Indian shuttler H S Prannoy progressed to the quarterfinals but title contender Kidambi Srikanth crashed out after suffering a narrow defeat to China's Huang Yuxiang in the USD 1000,000 All England Championship here.
The unseeded Prannoy, who came into the tournament after recovering from foot warts, outwitted former world no 3 and 2014 world championship bronze medallist Tommy Sugiarto of Indonesia 21-10 21-19 in a pre-quarterfinal match.
The world no 3 had defeated Yuxiang, ranked 42, to claim the 2016 Syed Modi Grand Prix Gold title but Srikanth failed to see off the unseeded Chinese at the Arena Birmingham, losing 11-21 21-15 20-22 in a 52-minute battle.
"I didn't start well but then I came back really well in both the games. I missed out on easy points in the third," Srikanth said.
"Well, there were too many service faults in opening game. I didn't expect that to happen. Yesterday I didn't get any, today it was totally changed. That should not happen in a tournament. There should be a specific rule."
‘’The umpire couldn't find faults on Wednesday but on Thursday the umpire sitting found too many faults. It is ridiculous," an upset Srikanth said.
Prannoy, who slipped to world no 16 after missing a few tournaments earlier in the year, will now face Yuxiang in the quarters.
India's rising doubles pair of Satwiksairaj Rankireddy and Chirag Shetty played their heart out before losing to the second seeded Danish combo of Mathias Boe and Carsten Mogensen 21-16 16-21 23-21 in an hour and three minutes.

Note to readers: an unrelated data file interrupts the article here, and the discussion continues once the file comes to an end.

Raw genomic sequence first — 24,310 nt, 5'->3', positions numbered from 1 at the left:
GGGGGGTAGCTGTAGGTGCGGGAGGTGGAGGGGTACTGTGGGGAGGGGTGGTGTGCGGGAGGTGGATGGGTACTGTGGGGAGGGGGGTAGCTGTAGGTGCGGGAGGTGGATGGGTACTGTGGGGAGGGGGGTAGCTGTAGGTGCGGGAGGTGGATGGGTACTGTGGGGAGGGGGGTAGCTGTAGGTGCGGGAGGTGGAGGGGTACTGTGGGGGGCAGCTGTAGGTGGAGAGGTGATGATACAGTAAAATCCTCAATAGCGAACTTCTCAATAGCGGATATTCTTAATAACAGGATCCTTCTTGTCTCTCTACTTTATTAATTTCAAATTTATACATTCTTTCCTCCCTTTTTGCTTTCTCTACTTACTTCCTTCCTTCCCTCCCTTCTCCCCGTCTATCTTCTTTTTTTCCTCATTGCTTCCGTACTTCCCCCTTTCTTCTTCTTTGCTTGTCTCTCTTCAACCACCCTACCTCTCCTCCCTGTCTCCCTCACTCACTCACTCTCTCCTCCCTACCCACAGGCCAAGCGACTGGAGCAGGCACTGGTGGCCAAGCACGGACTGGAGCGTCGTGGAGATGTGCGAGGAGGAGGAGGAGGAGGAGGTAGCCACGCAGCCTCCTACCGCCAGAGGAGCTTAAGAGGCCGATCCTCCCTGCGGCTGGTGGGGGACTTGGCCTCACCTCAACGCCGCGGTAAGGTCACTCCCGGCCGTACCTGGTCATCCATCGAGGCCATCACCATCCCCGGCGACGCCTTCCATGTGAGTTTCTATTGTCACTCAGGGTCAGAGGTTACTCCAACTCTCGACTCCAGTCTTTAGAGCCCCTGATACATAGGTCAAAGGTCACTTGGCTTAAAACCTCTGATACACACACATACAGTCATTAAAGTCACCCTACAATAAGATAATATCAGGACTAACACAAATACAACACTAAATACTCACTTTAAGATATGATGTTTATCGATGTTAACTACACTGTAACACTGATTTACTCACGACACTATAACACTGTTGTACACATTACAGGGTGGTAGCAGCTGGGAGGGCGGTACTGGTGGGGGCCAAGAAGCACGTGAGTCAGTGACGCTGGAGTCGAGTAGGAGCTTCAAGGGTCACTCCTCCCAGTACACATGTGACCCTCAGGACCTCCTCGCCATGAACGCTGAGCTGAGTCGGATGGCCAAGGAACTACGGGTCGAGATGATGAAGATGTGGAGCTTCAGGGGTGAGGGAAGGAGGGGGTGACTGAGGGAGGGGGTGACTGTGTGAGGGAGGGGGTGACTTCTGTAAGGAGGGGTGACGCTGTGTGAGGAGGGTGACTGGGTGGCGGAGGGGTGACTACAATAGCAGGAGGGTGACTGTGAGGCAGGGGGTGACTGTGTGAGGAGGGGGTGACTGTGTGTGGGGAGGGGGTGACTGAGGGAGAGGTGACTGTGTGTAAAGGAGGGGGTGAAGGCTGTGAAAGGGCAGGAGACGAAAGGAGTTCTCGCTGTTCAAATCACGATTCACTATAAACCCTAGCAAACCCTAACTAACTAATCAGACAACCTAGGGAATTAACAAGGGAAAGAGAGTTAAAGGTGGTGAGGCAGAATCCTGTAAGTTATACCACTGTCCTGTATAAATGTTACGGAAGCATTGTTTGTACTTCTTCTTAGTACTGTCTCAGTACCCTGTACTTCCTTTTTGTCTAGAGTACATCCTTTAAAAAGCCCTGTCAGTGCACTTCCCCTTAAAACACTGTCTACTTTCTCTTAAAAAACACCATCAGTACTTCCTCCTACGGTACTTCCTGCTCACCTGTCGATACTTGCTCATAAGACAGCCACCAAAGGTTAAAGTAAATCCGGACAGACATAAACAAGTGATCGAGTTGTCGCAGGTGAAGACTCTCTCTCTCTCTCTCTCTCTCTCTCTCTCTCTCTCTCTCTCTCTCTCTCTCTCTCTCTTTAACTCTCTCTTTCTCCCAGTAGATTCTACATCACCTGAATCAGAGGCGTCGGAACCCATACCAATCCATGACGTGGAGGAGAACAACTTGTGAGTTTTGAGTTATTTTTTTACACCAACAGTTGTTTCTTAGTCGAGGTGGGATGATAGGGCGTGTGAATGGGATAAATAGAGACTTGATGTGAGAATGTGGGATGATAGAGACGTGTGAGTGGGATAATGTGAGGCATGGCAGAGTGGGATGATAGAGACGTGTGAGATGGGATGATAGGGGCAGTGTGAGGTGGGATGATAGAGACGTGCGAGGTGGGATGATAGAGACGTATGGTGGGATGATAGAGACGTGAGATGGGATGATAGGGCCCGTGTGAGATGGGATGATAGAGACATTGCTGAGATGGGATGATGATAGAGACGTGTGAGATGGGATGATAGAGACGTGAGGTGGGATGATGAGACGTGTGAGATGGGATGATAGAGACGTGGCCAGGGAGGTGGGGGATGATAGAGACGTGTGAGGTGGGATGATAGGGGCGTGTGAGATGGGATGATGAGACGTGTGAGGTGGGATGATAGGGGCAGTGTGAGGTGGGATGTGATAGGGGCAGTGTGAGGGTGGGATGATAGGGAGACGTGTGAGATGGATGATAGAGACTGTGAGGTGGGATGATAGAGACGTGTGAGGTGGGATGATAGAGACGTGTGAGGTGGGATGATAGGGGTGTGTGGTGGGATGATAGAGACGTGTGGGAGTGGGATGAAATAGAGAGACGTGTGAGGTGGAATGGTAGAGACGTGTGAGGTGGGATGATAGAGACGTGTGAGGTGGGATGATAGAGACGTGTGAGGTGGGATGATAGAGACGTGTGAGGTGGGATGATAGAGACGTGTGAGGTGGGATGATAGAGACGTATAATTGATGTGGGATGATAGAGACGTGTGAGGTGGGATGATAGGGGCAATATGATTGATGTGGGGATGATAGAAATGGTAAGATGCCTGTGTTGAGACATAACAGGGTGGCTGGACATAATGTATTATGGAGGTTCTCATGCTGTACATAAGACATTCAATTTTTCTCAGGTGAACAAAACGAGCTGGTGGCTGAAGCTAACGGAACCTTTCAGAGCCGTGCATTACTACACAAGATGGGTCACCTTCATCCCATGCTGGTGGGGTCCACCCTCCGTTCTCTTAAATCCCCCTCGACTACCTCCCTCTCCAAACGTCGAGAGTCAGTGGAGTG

"We are playing better. we need more experience. We got 2-3 service faults in crucial moments. we were down in first game and it was same till the end. In the second we could pull off but in the third game we were neck and neck," Satwik said.
"We lost three times to them, it was always close. Unfortunate today after every two points in crucial points we had service faults. This is our first All England, so there is a little bit of nerves. We were bit unlucky today," Chirag said.
The mixed doubles pair of Pranaav Jerry Chopra and N Sikki Reddy, however, failed to put up a fight against second seeds Wang Yilyu and Huang Dongping of China, losing 6-21 10-21 in just 24 minutes.
Olympic silver medallist P V Sindhu will clash with seventh seeded Japanese Nozomi Okuhara in a re-match of the World Championship final, which went down in history as one of the longest and greatest battles, clocking 110 minutes.